The United States has reaffirmed security cooperation with Palau, the Marshall Islands and the Federated States of Micronesia after an historic presidential meeting.
On Tuesday, US President Donald Trump met with his counterparts in Washington and renewed commitments to the Compacts of Free Association.
According to a joint-statement released after the talks, the nations agreed to maintain a free, open and prosperous Indo-Pacific region.
They also resolved to continue using platforms like the Pacific Islands Forum to tackle issues including natural disasters and illegal fishing.
"Our nations believe in an economic development model that supports inclusive economic growth and an environment in which the autonomy of all nations is respected," the statement said.
The talks between Mr Trump, Palau President Tommy Remengesau, Marshall Islands President Hilda Heine and Federated States of Micronesia President David Panuelo did not focus on China, according to US officials speaking before they started on Tuesday afternoon.
However, Mr Remengesau had last week suggested the Indo-Pacific strategy was a direct counter to China's expansionism and militarisation in the Western Pacific which threatened to escalate into war. Officials on a conference call on Tuesday downplayed this, saying no country was the focus of the strategy.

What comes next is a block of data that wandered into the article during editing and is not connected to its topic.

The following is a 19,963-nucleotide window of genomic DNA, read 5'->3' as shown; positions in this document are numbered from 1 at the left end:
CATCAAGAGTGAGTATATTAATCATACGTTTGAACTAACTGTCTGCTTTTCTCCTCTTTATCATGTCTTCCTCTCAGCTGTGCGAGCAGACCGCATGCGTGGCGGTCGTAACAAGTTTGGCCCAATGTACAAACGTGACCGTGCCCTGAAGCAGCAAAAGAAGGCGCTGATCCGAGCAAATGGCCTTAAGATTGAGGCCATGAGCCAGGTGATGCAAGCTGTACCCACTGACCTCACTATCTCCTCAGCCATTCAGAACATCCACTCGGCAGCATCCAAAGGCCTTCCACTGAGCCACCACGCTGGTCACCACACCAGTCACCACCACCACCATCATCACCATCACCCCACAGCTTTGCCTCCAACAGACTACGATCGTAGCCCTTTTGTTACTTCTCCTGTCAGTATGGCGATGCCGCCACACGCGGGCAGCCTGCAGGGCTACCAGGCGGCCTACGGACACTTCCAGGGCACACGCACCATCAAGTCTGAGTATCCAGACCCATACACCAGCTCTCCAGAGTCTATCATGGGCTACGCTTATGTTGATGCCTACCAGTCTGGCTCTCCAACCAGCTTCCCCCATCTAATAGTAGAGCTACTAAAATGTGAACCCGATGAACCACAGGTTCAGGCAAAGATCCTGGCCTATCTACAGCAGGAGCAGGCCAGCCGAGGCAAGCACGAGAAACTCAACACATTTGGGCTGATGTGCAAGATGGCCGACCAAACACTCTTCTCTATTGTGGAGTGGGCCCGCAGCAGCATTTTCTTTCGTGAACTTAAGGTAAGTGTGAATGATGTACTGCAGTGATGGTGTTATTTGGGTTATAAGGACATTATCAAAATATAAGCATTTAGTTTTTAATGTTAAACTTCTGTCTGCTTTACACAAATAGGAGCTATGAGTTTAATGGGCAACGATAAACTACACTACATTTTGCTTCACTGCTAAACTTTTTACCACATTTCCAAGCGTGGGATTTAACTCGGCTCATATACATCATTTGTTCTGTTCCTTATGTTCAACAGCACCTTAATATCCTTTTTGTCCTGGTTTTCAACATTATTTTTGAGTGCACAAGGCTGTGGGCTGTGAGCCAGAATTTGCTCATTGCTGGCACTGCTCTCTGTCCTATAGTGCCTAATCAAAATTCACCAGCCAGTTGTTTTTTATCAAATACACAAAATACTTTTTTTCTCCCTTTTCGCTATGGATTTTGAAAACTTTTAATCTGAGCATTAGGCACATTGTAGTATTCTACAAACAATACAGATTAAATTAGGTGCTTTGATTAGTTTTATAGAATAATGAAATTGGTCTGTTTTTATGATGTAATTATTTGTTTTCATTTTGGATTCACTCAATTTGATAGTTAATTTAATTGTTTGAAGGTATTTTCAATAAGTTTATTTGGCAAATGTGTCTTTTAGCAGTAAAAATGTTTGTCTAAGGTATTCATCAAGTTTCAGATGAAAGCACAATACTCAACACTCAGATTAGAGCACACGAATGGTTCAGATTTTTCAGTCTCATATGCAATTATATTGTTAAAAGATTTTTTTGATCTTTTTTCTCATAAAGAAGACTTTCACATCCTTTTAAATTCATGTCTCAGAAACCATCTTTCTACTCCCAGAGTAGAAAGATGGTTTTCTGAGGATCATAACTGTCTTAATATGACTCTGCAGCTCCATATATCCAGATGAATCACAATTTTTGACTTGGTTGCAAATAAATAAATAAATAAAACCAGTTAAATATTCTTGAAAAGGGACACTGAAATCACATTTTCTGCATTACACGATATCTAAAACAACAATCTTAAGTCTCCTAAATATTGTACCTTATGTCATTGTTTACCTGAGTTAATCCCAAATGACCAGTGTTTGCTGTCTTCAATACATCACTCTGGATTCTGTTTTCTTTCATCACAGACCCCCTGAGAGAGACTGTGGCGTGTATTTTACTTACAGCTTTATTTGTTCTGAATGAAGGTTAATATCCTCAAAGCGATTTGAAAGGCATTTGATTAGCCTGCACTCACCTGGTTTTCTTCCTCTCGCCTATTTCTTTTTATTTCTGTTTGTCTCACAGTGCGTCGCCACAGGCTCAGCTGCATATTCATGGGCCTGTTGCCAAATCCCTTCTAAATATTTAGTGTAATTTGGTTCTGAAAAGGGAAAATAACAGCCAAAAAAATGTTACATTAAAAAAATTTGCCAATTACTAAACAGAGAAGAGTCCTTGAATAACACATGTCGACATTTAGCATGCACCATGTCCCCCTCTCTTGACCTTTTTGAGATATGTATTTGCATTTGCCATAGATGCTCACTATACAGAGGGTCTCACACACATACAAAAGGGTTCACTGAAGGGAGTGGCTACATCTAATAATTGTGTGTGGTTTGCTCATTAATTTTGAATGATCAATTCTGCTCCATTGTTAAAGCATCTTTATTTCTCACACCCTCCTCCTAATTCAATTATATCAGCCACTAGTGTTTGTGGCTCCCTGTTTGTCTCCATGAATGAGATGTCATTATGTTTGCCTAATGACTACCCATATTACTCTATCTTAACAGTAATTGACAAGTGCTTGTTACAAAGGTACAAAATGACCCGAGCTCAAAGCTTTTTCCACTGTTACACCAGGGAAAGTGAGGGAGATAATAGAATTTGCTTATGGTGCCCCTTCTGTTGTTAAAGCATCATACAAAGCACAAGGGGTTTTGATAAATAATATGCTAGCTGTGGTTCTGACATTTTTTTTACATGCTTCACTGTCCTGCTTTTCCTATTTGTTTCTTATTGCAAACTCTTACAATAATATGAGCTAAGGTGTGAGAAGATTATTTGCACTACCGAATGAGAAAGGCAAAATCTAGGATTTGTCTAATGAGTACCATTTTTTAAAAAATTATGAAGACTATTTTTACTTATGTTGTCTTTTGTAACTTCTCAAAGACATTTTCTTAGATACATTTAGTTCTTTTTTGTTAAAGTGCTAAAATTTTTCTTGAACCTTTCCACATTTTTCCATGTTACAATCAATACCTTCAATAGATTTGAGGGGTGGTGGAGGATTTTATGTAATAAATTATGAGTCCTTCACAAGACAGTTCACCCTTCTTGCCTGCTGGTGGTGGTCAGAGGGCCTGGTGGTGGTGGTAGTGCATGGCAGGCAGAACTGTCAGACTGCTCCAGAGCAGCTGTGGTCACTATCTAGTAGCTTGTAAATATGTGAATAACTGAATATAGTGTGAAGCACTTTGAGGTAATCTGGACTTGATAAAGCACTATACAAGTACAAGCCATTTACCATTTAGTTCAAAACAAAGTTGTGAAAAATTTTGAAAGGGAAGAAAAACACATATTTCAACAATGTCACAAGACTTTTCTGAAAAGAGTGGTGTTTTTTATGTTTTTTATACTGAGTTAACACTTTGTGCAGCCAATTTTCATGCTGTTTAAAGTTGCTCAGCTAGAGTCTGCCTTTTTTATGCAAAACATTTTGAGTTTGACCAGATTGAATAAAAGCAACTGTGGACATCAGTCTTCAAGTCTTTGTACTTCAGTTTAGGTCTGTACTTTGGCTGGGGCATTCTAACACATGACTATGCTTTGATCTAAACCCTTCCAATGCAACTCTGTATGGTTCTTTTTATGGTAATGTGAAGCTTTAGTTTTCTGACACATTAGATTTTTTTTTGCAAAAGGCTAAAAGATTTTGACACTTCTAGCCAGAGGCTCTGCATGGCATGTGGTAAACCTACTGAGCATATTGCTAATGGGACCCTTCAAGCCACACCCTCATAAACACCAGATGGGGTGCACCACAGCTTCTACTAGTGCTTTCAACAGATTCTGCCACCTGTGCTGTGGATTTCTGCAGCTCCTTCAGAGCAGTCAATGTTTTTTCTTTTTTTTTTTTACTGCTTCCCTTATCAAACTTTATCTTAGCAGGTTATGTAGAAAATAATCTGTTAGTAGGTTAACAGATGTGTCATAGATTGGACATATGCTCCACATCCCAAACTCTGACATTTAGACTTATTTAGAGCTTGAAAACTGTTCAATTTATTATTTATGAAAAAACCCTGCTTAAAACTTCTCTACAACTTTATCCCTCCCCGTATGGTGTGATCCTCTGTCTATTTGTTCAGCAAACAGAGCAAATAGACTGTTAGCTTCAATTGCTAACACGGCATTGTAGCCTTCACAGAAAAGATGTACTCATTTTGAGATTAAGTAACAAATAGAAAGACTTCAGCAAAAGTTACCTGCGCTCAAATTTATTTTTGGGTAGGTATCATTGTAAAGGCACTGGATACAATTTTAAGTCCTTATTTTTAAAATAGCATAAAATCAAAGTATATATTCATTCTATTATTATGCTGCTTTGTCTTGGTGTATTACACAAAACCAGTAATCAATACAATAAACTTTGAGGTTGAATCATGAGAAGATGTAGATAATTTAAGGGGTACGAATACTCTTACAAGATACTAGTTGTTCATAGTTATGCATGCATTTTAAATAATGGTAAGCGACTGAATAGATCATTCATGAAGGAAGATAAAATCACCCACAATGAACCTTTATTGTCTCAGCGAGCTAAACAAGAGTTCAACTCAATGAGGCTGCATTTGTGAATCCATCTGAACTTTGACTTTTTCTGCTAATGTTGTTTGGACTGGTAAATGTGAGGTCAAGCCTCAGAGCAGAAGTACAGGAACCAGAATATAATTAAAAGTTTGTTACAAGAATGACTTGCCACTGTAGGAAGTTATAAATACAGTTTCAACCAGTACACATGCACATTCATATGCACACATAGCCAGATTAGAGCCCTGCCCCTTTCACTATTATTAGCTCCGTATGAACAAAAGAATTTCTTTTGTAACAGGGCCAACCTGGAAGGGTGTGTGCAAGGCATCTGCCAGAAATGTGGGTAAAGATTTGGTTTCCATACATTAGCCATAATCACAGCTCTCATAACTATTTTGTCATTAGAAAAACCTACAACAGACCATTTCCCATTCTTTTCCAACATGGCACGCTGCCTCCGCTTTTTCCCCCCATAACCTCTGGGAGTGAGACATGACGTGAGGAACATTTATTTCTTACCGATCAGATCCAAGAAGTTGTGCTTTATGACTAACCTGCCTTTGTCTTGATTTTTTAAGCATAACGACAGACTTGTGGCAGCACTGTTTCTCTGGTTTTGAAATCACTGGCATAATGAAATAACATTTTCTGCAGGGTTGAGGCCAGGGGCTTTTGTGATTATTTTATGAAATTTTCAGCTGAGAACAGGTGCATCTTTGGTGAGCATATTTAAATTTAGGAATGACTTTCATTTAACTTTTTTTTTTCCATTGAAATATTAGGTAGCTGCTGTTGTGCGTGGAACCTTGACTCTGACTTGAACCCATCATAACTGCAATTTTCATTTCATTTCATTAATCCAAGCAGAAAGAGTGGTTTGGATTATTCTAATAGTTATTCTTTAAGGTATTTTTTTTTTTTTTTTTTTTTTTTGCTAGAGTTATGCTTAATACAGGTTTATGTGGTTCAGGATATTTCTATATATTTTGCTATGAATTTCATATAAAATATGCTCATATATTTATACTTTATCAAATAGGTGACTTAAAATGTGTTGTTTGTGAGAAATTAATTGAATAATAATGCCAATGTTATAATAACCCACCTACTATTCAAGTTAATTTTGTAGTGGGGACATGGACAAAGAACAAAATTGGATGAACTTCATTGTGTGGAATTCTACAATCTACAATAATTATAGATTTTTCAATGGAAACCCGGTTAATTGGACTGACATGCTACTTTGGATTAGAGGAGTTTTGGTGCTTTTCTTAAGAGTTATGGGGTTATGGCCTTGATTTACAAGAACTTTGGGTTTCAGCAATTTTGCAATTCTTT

The joint-statement released after talks appeared to reaffirm this caution, saying the interests of the US and the Freely Associated States were focused on maintaining the Pacific Ocean as "an important and vibrant corridor for maritime trade.
"We seek to continue encouraging private-sector investment and trade between our countries and to strengthen the bonds between our peoples."
Maintaining a free and open Pacific was also the subject of talks between the Pacific leaders and acting US defence secretary, Patrick Shanahan, according to a department of defence statement.
The White House joint-statement also acknowledged the sacrifices of people in Palau, the Marshall Islands and Guam who served in the US military.
Earlier on Tuesday, a senior US official, requesting anonymity, said the government was working on ways to expand veteran support and benefits in the Freely Associated States.